The study tool used was the Breast Cancer Awareness Measure (Breast-CAM).[13] The Breast-CAM was developed by Cancer Research UK, King's College London and University College London in 2009, and it records awareness of symptoms and risk factors of breast cancer and awareness and practice regarding BSE. It was translated into the local language Kannada for use in rural area. The subjects were also administered a questionnaire to capture sociodemographic details. The women who participated in the study were then given health education about breast cancer and taught how to perform BSE.

Data collected were entered in Microsoft Excel and then analysed using SPSS version 17. Sociodemographic variables and outcome variables (awareness of at least one symptom of breast cancer and practice of BSE at least once in the last 6 months) were described in terms of frequency, percentages, mean and standard deviation. Association between the outcome variables and various sociodemographic variables were analysed using inferential statistics such as Chi-square test or fisher's exact test as applicable. P value of <0.05 was considered as statistically significant.


  Results Top


A total of 416 women participated in the study. The mean age of the women was 31.60 ± 13.7 years. The majority were Hindu by religion (92.3%). Majority of the subjects were housewives (354, 85.1%) and 385 (92.5%) were unmarried. The median years of marriage were 5 years (Interquartile range (IQR) = 1.5, 20). Most of the married women (71.4%) had previously delivered at least one child. The majority belonged to the upper and upper-middle class (65.6%) and were residing in joint families (82.5%).

While all the women in the study had heard of breast cancer, 338 (81.2%) were not able to state even a single symptom of breast cancer. Commonly stated symptoms were discharge from the nipple, change in the shape or size of the breast, pain in the breast, change in nipple position and redness over the breast [Table 1]. Less than one in ten women knew that lump in the breast is a symptom of breast cancer. History of a breast lump in the family or in self was reported by 11 (2.6%) the subjects. Awareness of at least one symptom of breast cancer was significantly associated with higher education level, higher socioeconomic class and history of a breast lump in self/family [Table 2]. There was no association between awareness of symptoms of breast cancer with age, religion, marital status or parity. After regression analysis, women with higher education were found to be nearly nine times more likely to state at least one symptom of breast cancer as compared to women who were illiterate. Odds Ratio (OR)=8.88 [95% confidence interval (CI)=2.72–28.98]. Socioeconomic status, however, did not retain significant association after regression analysis. Women who reported the history of the lump in the breast in self or family were over five times more likely to state at least one symptom of breast cancer as compared to women who did not report this history. OR = 5.31 (95% CI=1.41–19.96) [Table 3].
Table 1: Awareness of symptoms of breast cancer among women in the study n=416

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Table 2: Association between awareness of at least one symptom of breast cancer with various sociodemographic factors n=416

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Table 3: Multiple logistic regression of factors associated with awareness of at least one symptom of breast cancer n=416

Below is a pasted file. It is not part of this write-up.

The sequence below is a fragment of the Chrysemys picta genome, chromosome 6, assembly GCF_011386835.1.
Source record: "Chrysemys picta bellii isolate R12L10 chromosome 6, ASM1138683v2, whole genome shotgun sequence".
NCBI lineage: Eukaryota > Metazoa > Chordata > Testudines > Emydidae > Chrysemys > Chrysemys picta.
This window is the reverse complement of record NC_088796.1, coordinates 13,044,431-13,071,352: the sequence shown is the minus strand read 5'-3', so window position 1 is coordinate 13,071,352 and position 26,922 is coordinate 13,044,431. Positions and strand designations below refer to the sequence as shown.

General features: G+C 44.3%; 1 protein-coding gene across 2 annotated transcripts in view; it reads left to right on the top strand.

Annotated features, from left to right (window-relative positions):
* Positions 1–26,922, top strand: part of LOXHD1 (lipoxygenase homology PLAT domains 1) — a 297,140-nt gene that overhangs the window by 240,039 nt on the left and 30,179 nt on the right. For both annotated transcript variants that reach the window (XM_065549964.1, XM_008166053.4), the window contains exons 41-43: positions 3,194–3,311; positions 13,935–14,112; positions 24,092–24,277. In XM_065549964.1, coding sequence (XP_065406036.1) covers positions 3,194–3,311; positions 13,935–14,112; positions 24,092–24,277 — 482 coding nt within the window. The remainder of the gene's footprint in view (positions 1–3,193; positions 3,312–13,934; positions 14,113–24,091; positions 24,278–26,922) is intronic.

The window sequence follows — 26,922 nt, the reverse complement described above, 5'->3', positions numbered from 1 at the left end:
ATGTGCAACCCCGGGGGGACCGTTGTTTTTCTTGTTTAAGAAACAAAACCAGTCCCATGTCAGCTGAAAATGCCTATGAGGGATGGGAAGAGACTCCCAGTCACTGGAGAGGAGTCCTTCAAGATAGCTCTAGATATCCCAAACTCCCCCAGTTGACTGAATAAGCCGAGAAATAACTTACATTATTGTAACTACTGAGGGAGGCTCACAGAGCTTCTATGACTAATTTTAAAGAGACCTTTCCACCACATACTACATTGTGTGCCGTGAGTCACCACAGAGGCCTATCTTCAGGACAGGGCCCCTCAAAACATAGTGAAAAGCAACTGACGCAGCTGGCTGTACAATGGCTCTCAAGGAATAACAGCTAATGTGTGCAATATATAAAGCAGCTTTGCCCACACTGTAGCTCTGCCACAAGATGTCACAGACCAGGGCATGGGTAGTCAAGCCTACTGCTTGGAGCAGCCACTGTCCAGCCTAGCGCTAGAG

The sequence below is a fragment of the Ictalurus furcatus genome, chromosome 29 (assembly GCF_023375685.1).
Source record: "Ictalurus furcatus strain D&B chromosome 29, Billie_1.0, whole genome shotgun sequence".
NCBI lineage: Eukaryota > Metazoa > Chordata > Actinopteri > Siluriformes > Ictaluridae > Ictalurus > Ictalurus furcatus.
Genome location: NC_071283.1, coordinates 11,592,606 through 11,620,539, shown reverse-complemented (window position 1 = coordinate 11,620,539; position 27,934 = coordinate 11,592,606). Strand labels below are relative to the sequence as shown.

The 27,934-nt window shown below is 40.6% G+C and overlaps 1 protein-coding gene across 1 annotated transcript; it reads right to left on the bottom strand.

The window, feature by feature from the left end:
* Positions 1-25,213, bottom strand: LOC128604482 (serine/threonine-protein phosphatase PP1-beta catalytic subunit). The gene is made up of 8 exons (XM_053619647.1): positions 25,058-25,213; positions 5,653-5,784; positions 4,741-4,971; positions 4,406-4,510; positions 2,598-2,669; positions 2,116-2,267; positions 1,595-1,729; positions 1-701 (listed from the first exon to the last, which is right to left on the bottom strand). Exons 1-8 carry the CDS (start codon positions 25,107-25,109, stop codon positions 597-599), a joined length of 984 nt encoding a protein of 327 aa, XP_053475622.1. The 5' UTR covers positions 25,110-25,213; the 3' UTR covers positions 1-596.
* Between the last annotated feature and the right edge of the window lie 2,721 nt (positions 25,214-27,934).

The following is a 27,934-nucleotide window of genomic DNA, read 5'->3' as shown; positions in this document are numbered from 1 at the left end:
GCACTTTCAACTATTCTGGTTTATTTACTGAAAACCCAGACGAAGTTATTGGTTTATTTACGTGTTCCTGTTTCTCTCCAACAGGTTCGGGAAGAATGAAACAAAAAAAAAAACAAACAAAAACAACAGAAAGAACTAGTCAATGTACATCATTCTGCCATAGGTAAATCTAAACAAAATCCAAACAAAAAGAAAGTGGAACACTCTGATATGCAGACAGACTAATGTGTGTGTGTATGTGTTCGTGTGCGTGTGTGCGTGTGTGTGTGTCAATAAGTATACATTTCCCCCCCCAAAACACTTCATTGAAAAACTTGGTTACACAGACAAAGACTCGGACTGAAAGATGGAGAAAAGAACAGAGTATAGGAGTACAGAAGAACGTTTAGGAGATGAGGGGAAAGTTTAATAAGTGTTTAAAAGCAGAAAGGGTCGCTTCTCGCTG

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Regarding risk factors for breast cancer, 365 (87.7%) women were not able to state even one risk factor. Commonly stated risk factors were the history of breast cancer, being overweight, excess alcohol consumption and family history of breast cancer [Table 4].
Table 4: Awareness of risk factors for breast cancer n=416

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Majority (354, 85.1%) of the women in the study had never heard of BSE. Out of the 62 women who had heard of BSE, only 27 (43.5%) of these women felt confident about noticing changes in the breast by BSE. The source of information regarding BSE was commonly television (51.6%), relatives (24.2%), doctors (12.9%) and books (9.7%). It was felt by 12 (19.4%) of the women, that BSE should be performed once a month, while 21 (33.9%) felt it should be done weekly and 29 (46.8%) felt it should be done less often than once in a month. However, none of the women in the study performed monthly BSE. Only 40 (9.6%) women in this study had actually performed BSE at least once in the last 6 months. The practice of BSE was significantly associated with higher education, being a housewife, higher socioeconomic status and a history of a breast lump in self or family. Women who were able to state at least one symptom or one risk factor of breast cancer were significantly more likely to perform BSE [Table 5]. After regression analysis, awareness of at least one symptom of breast cancer was associated with an 18-fold increase in the practice of BSE. OR = 18.63 (7.44–46.66) [Table 6]. None of the other sociodemographic variables, however, retained significance after regression analysis. Of the 354 participants who had not heard about BSE prior to the study, 351 (99.2%) expressed a willingness to learn how to perform BSE.
Table 5: Association of Practice of breast self.examination (BSE) with various factors n=416

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Table 6: Multiple logistic regression with factors associated with the practice of Breast Self-examination with various factors n=416

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  Discussion Top